Assume now that on the other side of the Tigris River, and therefore outside Mesopotamia, a new silver mine is discovered, of which the veins are exceptionally richer and larger than those of Mount Niphates, and that the working of this new mine, which was easily drained, required less labor than that of the first.
The entrepreneur of this new mine was naturally in a position to supply silver much cheaper than the entrepreneur of Mount Niphates. The people of Mesopotamia, who wished to have pieces and objects of silver, would find it more advantageous to export their merchandise and give it to the entrepreneur of the new mine in exchange for silver, rather than obtaining it from the original entrepreneur. The first mine owner, finding a smaller demand, would of necessity reduce his price; but the new entrepreneur lowering his price in proportion would obligate the first mine owner to stop his output. Then the price of silver, in exchange for other commodities and merchandise would necessarily be fixed by the price at the new mine. Silver would then cost less to the people beyond the Tigris than to those of Mesopotamia, who had to bear the cost of transporting their commodities and merchandise far away to obtain silver.
It is easy to conceive that when several silver mines were found and the property owners had developed a taste for this metal, they were imitated by the other classes. The pieces and fragments of silver, even when not worked up, were sought after eagerly, because nothing was easier than to make such articles from them as were desired, according to their quantity and weight. As this metal was at least valued at what it cost to be produced, a few people who possessed some of it, finding themselves in need, could pawn it to borrow the things they wanted, and later even sell it outright. Hence there arose the custom of fixing its value in proportion to its quantity or weight in exchange for all products and merchandise. But as silver can be combined with iron, lead, tin, copper, etc., which are more common metals that are mined at less expense, the exchange of silver was subject to much fraud. This caused several kingdoms to establish mints in order to certify, by a public coinage, the true quantity of silver that each coin contains and to give to individuals, who bring bars or ingots of silver to the mint, the same quantity in coins bearing a stamp or certificate of the true quantity of silver they contain.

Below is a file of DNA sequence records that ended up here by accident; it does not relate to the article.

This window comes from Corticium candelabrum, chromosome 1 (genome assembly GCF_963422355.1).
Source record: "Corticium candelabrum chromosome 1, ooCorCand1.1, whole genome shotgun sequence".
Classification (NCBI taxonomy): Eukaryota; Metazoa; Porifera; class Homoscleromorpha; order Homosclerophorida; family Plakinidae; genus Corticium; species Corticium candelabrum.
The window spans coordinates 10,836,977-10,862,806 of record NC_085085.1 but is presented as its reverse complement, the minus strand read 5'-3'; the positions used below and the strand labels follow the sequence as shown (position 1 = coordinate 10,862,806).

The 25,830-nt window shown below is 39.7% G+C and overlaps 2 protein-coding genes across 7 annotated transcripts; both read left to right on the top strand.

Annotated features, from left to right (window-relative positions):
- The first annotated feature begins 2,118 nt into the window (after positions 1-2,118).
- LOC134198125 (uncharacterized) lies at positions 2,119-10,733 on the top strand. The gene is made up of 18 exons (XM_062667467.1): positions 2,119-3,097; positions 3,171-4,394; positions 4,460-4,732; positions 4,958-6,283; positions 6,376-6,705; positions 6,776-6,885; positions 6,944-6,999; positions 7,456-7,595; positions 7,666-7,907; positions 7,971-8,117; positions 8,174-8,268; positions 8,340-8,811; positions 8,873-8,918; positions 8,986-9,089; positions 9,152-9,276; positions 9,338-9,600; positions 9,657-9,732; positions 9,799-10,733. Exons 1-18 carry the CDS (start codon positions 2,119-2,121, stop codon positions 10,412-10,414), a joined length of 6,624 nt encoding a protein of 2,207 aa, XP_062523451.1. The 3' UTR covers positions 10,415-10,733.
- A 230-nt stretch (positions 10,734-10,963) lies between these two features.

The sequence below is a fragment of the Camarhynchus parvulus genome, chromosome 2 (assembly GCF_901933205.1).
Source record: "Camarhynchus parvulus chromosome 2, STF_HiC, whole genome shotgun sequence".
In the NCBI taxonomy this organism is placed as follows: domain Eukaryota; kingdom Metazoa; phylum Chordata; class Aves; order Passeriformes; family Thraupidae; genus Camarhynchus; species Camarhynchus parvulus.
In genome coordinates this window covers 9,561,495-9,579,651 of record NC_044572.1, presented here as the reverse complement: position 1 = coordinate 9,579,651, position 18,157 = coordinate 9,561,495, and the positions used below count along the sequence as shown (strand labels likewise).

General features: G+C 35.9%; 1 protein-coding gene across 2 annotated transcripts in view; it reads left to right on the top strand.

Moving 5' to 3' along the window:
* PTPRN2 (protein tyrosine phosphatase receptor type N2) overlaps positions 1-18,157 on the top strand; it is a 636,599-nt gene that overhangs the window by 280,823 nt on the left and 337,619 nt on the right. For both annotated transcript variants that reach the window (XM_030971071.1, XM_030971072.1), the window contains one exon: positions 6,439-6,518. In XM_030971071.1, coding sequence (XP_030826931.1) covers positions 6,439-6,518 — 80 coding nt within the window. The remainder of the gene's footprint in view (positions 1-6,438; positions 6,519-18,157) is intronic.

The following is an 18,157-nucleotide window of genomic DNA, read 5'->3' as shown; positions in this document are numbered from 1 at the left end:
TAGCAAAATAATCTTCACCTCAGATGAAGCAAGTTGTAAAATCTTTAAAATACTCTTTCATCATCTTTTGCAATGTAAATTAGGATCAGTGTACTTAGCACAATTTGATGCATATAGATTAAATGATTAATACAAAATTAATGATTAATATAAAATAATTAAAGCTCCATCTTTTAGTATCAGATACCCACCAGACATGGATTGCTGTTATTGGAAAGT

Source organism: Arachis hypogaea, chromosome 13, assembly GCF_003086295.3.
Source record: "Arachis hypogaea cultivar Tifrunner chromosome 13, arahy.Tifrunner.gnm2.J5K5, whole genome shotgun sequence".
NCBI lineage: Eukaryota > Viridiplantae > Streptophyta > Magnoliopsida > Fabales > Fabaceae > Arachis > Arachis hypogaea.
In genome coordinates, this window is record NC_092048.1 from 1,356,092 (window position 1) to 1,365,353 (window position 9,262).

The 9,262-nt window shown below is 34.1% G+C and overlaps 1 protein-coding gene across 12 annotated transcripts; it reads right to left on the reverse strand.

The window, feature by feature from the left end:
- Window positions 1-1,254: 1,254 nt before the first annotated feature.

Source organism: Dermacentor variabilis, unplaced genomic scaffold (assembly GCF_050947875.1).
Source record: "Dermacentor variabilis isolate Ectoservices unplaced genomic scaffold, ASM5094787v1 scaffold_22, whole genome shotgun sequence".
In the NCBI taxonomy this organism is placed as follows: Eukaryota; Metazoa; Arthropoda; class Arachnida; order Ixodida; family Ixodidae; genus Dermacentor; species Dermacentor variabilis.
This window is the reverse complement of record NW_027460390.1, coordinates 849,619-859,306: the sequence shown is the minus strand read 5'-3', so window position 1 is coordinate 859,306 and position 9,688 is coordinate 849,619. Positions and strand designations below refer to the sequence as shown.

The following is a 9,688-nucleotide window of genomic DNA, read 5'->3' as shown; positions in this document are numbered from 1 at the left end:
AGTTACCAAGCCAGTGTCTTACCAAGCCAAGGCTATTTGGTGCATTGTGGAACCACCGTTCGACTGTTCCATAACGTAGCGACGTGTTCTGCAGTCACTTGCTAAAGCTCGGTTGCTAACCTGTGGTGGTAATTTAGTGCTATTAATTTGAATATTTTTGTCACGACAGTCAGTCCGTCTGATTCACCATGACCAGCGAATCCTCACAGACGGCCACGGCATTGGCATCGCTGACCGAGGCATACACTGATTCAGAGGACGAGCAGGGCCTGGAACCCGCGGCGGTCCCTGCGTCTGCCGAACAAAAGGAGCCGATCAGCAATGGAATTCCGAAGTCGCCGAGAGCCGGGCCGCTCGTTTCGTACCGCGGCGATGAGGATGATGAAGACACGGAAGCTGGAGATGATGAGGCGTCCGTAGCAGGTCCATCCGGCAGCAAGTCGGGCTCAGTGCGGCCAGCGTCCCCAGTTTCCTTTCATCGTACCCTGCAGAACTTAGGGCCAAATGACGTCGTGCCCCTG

The costs of these certificates or coinage are sometimes paid by the public, or by the prince. It was the method followed in ancient times in Rome and today in England. Sometimes, those who take silver to be coined pay for minting, as is the custom in France.
Pure silver is hardly ever found in the mines. The ancients did not know the art of refining it to perfection. They always made their silver coins of fine silver, and yet, those which remain of the Greeks, Romans, Jews and Asians, are never perfectly pure. Today, we are more skilled: the secret for making pure silver has been discovered. However, the different methods of refining it are not part of my subject. Many authors have treated the subject, Mr. Boizard62 among others. I will only observe that there is a good deal of expense in refining silver and for this reason, an ounce of fine silver is generally preferred to two ounces which contain one half of copper or other alloy. It is expensive to separate the alloy and extract the ounce of pure silver which is in these two ounces, while by simple smelting, any other metal can be combined with silver in any proportion desired. When copper is sometimes used as an alloy to fine silver, it is only to render it more malleable and more suitable to make objects out of it. But in the valuation of all silver, the copper or alloy is reckoned at nothing, and only the amount of fine pure silver is considered. For this reason, an assay is always made to ascertain the amount of pure silver.